Rockhouse Energy Mining Company, Mine #1, is opened into the Elkhorn No. 3 coal seam, which averages 44 inches in height. The mine has been in active status since May 15, 1997. Coal is produced on three active sections using two Joy remote control continuous miners with shuttle cars and one Joy longwall shear and face conveyor. Underground conveyor belts are utilized to transport the coal to the preparation plants at Longfork Coal Company at Hatfield, Kentucky and Sidney Coal Company at Sidney, Kentucky. The mine produces an average of 29,000 tons of raw coal per day.

This mine employs 126 persons. The continuous miner units operate two 9-hour shifts, five days per week and the longwall unit operates two 10-hour shifts, seven days per week. Maintenance is conducted on the off shifts.

A regular safety and health inspection by the Mine Safety and Health Administration (MSHA) was in progress at the time of the accident. The previous regular safety and health inspection of the mine was completed on December 22, 2004.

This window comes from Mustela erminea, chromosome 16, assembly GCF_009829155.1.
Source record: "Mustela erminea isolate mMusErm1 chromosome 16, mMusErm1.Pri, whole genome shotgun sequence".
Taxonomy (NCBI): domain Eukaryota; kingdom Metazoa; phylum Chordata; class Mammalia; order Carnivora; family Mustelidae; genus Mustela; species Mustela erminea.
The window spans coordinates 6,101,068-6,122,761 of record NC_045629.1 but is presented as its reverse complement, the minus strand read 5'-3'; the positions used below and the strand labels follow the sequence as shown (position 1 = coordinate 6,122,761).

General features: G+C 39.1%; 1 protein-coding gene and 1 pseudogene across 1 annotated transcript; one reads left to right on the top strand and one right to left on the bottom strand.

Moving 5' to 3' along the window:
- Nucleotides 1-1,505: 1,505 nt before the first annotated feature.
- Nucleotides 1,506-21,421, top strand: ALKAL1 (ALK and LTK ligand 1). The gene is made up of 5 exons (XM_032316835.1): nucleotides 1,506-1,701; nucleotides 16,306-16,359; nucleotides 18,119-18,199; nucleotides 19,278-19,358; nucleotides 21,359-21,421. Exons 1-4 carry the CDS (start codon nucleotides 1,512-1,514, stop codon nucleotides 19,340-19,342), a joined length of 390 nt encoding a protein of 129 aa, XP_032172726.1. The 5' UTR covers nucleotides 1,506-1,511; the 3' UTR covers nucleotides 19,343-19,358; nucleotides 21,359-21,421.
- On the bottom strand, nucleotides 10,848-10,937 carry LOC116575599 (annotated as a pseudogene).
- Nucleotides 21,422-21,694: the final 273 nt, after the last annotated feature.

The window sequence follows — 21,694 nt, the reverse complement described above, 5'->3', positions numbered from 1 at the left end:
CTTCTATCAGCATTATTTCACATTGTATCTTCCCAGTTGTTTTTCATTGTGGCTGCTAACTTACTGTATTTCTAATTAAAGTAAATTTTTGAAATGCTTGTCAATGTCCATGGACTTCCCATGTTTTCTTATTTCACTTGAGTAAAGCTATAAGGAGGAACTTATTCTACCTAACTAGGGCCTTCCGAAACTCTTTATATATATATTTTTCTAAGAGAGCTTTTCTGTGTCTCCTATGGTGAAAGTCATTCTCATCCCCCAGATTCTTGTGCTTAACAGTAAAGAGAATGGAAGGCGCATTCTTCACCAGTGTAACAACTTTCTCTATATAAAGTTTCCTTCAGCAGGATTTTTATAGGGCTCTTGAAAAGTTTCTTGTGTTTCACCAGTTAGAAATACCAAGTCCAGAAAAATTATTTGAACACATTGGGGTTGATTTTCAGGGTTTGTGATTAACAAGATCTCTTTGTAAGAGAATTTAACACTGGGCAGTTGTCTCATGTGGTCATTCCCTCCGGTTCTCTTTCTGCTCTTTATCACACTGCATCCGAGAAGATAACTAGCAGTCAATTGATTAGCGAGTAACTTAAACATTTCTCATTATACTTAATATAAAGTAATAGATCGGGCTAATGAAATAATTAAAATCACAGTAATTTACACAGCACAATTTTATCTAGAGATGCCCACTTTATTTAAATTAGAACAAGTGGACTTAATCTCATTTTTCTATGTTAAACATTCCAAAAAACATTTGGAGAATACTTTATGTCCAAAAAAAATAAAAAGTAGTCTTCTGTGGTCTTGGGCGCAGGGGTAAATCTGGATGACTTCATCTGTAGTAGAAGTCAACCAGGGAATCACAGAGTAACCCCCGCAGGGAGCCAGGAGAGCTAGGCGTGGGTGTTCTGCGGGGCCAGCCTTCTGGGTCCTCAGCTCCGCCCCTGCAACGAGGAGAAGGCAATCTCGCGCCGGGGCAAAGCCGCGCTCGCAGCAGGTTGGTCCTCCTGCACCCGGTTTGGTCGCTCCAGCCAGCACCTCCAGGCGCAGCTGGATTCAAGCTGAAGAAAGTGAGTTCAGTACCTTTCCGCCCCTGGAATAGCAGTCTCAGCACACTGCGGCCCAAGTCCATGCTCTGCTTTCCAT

On Tuesday, March 29, 2005, at approximately 6:30 a.m., the section crew under the direction of Benjamin Workman, Section Foreman, entered the mine via a track mounted diesel personnel carrier and traveled to the longwall section (005-0 mmu) for the regularly scheduled production shift. The setup crew on the previous shift had moved the power units back to accommodate the retreating longwall section. Christopher McGuire, utility man/scoop operator, began the shift installing ventilation controls.

At about 8:10 a.m., McGuire told Workman, who was at the No. 8 shield on the longwall face, that he was going to use the shield hauler to move the battery chargers. Workman told him to also get ready to move the tool cars back. When Workman left the longwall face at about 8:20 a.m., he saw the shield hauler parked in the crosscut between the No. 3 and No. 4 entries but did not see McGuire. Workman traveled down the No. 4 entry to get the oil car ready to move and as he was returning to the face, he saw something reflective. He walked toward the shield hauler and saw McGuire in the operator's deck of the machine. Workman touched McGuire on the shoulder and asked if he was alright, but McGuire did not respond. Workman moved around to the entrance of the operator's deck where he saw the metal channel protruding into the deck.